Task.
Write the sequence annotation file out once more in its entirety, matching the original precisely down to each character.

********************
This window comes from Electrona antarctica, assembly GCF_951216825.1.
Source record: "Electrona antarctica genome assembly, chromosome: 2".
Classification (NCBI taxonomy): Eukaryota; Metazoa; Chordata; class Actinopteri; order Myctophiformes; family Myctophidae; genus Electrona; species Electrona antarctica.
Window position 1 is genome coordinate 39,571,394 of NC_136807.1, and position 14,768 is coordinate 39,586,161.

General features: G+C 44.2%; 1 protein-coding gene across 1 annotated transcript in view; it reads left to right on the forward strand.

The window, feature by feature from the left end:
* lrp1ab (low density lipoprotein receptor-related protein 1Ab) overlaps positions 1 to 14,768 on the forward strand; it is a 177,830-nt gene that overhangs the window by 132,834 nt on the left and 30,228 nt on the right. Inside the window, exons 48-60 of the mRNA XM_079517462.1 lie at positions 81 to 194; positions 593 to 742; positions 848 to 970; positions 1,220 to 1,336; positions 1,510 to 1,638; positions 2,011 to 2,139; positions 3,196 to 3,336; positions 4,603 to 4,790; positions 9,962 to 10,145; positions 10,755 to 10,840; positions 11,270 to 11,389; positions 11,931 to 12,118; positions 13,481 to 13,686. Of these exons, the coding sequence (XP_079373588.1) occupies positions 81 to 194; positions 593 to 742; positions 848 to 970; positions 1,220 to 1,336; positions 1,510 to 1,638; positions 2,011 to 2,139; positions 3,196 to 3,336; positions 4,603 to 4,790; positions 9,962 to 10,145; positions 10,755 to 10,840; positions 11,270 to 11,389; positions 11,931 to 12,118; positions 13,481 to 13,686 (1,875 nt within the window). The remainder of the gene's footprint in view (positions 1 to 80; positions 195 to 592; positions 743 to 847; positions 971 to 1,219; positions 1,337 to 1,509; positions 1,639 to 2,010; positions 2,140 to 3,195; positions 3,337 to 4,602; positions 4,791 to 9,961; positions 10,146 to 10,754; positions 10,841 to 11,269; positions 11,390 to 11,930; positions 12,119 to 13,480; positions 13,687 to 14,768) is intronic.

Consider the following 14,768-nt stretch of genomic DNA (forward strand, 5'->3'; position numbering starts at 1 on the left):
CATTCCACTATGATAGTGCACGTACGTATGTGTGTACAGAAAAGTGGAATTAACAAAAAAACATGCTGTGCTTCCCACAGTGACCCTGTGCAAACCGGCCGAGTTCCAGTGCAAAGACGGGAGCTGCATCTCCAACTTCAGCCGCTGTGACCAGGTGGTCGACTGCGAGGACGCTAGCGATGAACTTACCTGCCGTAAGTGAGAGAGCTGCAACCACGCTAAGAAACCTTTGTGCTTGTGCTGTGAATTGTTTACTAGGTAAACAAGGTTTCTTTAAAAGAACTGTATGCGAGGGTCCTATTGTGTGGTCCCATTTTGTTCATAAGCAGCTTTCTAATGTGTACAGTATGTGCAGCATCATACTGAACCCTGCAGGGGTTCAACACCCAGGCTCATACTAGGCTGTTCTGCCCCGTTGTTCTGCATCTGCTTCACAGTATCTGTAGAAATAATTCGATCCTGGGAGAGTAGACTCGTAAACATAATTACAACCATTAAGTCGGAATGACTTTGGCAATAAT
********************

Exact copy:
This window comes from Electrona antarctica, assembly GCF_951216825.1.
Source record: "Electrona antarctica genome assembly, chromosome: 2".
Classification (NCBI taxonomy): Eukaryota; Metazoa; Chordata; class Actinopteri; order Myctophiformes; family Myctophidae; genus Electrona; species Electrona antarctica.
Window position 1 is genome coordinate 39,571,394 of NC_136807.1, and position 14,768 is coordinate 39,586,161.

General features: G+C 44.2%; 1 protein-coding gene across 1 annotated transcript in view; it reads left to right on the forward strand.

The window, feature by feature from the left end:
* lrp1ab (low density lipoprotein receptor-related protein 1Ab) overlaps positions 1 to 14,768 on the forward strand; it is a 177,830-nt gene that overhangs the window by 132,834 nt on the left and 30,228 nt on the right. Inside the window, exons 48-60 of the mRNA XM_079517462.1 lie at positions 81 to 194; positions 593 to 742; positions 848 to 970; positions 1,220 to 1,336; positions 1,510 to 1,638; positions 2,011 to 2,139; positions 3,196 to 3,336; positions 4,603 to 4,790; positions 9,962 to 10,145; positions 10,755 to 10,840; positions 11,270 to 11,389; positions 11,931 to 12,118; positions 13,481 to 13,686. Of these exons, the coding sequence (XP_079373588.1) occupies positions 81 to 194; positions 593 to 742; positions 848 to 970; positions 1,220 to 1,336; positions 1,510 to 1,638; positions 2,011 to 2,139; positions 3,196 to 3,336; positions 4,603 to 4,790; positions 9,962 to 10,145; positions 10,755 to 10,840; positions 11,270 to 11,389; positions 11,931 to 12,118; positions 13,481 to 13,686 (1,875 nt within the window). The remainder of the gene's footprint in view (positions 1 to 80; positions 195 to 592; positions 743 to 847; positions 971 to 1,219; positions 1,337 to 1,509; positions 1,639 to 2,010; positions 2,140 to 3,195; positions 3,337 to 4,602; positions 4,791 to 9,961; positions 10,146 to 10,754; positions 10,841 to 11,269; positions 11,390 to 11,930; positions 12,119 to 13,480; positions 13,687 to 14,768) is intronic.

Consider the following 14,768-nt stretch of genomic DNA (forward strand, 5'->3'; position numbering starts at 1 on the left):
CATTCCACTATGATAGTGCACGTACGTATGTGTGTACAGAAAAGTGGAATTAACAAAAAAACATGCTGTGCTTCCCACAGTGACCCTGTGCAAACCGGCCGAGTTCCAGTGCAAAGACGGGAGCTGCATCTCCAACTTCAGCCGCTGTGACCAGGTGGTCGACTGCGAGGACGCTAGCGATGAACTTACCTGCCGTAAGTGAGAGAGCTGCAACCACGCTAAGAAACCTTTGTGCTTGTGCTGTGAATTGTTTACTAGGTAAACAAGGTTTCTTTAAAAGAACTGTATGCGAGGGTCCTATTGTGTGGTCCCATTTTGTTCATAAGCAGCTTTCTAATGTGTACAGTATGTGCAGCATCATACTGAACCCTGCAGGGGTTCAACACCCAGGCTCATACTAGGCTGTTCTGCCCCGTTGTTCTGCATCTGCTTCACAGTATCTGTAGAAATAATTCGATCCTGGGAGAGTAGACTCGTAAACATAATTACAACCATTAAGTCGGAATGACTTTGGCAATAAT